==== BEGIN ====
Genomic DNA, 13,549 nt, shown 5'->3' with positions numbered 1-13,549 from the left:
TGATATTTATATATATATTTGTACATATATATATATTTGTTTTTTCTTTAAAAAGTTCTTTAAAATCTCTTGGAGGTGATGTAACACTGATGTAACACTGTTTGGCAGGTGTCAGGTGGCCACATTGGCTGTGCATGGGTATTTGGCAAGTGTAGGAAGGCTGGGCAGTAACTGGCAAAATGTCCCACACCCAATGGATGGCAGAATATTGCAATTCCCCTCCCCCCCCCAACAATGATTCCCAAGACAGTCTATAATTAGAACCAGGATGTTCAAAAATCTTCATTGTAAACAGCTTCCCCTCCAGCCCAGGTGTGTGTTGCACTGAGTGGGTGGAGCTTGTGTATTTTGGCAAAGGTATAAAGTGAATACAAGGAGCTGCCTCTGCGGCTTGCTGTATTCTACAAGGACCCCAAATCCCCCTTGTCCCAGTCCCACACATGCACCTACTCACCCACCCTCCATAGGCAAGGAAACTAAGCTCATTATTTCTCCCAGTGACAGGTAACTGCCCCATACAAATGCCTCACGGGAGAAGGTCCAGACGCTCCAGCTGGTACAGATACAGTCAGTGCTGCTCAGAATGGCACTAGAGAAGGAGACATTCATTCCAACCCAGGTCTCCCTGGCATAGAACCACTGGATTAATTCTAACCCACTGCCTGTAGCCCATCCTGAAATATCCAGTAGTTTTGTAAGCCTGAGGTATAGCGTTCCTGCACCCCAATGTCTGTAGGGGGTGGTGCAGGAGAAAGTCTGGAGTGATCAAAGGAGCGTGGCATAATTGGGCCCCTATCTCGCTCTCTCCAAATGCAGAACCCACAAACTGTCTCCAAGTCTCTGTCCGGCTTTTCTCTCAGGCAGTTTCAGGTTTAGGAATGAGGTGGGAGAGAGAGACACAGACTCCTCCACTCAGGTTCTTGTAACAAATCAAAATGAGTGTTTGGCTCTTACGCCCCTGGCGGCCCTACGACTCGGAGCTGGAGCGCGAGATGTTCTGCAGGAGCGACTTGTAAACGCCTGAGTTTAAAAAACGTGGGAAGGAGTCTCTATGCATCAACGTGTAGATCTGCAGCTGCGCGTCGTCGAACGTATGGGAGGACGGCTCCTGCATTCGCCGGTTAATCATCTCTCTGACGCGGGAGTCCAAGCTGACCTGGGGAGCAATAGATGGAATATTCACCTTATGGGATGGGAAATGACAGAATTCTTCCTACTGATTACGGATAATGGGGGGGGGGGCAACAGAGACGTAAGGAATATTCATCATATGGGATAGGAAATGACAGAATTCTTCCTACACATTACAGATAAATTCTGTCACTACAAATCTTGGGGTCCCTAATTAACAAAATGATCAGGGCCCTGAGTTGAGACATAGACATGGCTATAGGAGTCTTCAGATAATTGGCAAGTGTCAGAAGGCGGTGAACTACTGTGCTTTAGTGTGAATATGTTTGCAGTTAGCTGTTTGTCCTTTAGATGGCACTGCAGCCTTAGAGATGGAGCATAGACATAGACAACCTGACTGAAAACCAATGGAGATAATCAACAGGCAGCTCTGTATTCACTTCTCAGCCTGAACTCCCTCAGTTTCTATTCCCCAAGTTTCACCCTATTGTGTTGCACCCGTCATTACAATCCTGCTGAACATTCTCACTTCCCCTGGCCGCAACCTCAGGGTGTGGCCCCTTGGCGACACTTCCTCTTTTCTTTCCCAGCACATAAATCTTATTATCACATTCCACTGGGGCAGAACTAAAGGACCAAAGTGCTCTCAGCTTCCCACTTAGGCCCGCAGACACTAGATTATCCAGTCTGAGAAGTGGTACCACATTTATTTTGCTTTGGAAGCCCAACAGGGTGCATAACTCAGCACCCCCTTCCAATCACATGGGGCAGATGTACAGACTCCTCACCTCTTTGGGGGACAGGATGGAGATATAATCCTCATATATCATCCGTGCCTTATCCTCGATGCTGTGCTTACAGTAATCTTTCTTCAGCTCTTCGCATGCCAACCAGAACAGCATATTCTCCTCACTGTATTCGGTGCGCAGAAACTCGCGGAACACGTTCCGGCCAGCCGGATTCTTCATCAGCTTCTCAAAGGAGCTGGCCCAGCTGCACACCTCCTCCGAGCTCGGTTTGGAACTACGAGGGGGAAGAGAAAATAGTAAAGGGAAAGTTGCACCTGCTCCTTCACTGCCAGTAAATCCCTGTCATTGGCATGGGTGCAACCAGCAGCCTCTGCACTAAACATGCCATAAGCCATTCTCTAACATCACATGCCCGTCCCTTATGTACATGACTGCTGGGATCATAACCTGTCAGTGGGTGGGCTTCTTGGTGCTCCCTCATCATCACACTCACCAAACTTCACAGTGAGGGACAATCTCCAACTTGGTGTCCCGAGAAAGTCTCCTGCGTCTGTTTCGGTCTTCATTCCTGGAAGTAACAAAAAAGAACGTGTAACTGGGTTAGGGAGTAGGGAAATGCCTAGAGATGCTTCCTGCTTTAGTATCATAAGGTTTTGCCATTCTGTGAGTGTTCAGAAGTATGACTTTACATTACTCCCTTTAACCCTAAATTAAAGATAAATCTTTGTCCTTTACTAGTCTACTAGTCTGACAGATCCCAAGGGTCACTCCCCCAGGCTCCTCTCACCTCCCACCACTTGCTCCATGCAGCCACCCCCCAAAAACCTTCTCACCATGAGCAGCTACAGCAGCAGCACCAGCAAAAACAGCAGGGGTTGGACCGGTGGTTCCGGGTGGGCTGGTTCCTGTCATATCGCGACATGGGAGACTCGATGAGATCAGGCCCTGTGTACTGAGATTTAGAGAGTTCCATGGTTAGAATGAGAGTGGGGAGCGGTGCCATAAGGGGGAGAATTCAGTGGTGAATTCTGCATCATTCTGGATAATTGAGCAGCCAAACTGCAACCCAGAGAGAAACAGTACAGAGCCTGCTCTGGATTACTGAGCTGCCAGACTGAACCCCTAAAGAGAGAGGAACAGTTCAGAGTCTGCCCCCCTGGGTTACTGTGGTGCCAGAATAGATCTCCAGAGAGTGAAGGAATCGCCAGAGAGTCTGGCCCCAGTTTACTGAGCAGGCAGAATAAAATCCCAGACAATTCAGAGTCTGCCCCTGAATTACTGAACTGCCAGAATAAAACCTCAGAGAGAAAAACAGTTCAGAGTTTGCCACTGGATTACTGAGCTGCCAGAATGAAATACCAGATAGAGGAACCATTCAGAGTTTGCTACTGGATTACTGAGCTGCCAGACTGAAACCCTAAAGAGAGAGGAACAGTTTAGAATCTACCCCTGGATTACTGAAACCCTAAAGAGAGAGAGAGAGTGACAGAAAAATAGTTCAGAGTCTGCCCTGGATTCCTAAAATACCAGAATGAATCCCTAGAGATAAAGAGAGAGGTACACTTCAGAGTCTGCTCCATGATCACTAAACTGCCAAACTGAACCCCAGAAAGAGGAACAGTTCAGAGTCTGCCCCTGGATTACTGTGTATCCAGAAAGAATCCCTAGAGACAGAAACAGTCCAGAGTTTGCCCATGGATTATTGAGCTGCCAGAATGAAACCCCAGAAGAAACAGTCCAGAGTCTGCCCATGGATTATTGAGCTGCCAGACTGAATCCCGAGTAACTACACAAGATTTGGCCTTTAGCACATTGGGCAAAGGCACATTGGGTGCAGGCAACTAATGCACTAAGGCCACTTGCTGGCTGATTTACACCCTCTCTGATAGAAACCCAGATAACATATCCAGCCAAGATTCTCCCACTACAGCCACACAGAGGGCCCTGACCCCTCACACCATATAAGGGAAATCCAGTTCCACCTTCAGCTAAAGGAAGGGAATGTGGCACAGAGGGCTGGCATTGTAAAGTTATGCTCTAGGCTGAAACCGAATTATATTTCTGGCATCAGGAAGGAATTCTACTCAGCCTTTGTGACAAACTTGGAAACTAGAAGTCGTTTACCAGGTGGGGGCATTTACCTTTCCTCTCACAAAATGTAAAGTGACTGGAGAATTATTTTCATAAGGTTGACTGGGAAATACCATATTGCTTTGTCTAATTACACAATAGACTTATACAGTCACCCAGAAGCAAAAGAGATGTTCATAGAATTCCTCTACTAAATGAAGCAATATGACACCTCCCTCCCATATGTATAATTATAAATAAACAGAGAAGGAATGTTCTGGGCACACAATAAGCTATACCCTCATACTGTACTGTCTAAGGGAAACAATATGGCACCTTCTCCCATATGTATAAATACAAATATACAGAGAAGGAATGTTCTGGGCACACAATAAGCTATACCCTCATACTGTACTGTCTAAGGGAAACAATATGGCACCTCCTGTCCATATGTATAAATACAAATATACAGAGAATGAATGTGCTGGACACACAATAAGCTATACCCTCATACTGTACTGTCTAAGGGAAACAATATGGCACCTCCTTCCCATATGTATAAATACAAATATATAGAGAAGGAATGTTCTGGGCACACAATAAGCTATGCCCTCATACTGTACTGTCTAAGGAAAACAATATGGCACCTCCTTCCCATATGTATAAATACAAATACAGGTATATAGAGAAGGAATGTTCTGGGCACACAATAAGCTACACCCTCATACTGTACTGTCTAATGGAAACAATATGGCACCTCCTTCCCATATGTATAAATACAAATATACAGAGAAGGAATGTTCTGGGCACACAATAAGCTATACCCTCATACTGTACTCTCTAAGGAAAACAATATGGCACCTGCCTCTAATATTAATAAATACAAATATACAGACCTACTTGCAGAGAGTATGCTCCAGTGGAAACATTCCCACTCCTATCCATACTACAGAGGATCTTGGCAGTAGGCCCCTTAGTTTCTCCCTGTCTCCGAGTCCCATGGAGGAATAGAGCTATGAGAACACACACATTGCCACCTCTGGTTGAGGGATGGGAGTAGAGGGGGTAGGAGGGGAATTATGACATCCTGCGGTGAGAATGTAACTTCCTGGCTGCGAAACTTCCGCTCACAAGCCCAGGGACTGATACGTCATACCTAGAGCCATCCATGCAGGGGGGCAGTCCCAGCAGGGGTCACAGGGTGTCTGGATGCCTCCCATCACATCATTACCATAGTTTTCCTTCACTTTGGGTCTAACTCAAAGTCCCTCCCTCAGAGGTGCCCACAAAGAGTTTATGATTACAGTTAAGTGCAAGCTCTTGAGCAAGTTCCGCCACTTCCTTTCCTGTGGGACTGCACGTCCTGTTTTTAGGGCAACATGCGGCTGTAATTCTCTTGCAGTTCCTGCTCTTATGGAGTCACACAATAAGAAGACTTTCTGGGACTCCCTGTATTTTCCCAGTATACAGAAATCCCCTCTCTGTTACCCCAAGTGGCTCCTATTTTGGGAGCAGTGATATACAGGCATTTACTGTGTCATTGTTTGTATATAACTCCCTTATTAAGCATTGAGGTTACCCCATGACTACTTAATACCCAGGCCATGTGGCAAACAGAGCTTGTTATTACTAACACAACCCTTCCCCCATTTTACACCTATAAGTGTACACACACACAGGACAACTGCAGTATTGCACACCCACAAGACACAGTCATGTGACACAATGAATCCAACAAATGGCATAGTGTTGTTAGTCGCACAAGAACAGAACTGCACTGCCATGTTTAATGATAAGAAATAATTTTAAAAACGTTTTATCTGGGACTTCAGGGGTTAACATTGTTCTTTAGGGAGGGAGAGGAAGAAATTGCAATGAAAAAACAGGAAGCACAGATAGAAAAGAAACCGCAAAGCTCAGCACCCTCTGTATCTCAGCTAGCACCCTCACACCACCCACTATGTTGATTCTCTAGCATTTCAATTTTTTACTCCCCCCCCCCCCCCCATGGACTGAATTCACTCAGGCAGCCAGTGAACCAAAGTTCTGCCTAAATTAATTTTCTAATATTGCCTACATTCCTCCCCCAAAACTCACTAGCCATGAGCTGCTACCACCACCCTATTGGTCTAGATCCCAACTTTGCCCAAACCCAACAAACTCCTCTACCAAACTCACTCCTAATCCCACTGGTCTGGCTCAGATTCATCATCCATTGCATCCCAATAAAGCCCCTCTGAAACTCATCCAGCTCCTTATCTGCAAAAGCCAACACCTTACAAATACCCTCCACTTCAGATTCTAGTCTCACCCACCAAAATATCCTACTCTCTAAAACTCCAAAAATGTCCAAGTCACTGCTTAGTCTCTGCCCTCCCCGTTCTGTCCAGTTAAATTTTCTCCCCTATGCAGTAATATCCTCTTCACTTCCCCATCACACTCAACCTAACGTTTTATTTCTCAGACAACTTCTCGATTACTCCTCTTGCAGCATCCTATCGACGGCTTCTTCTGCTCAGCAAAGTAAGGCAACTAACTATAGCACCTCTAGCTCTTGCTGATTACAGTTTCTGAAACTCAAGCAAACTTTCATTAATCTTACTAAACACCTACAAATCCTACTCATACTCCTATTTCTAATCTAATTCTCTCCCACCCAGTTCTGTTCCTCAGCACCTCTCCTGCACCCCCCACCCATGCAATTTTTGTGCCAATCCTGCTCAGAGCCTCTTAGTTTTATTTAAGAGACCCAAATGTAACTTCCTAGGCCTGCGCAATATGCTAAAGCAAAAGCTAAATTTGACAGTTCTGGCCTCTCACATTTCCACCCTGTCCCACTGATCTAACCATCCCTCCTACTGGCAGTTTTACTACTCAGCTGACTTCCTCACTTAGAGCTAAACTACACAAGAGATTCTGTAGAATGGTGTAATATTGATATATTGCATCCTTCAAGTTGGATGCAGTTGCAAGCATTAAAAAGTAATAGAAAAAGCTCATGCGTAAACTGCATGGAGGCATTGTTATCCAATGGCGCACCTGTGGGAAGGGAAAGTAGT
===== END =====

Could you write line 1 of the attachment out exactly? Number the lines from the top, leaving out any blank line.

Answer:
Genomic DNA, 13,549 nt, shown 5'->3' with positions numbered 1-13,549 from the left: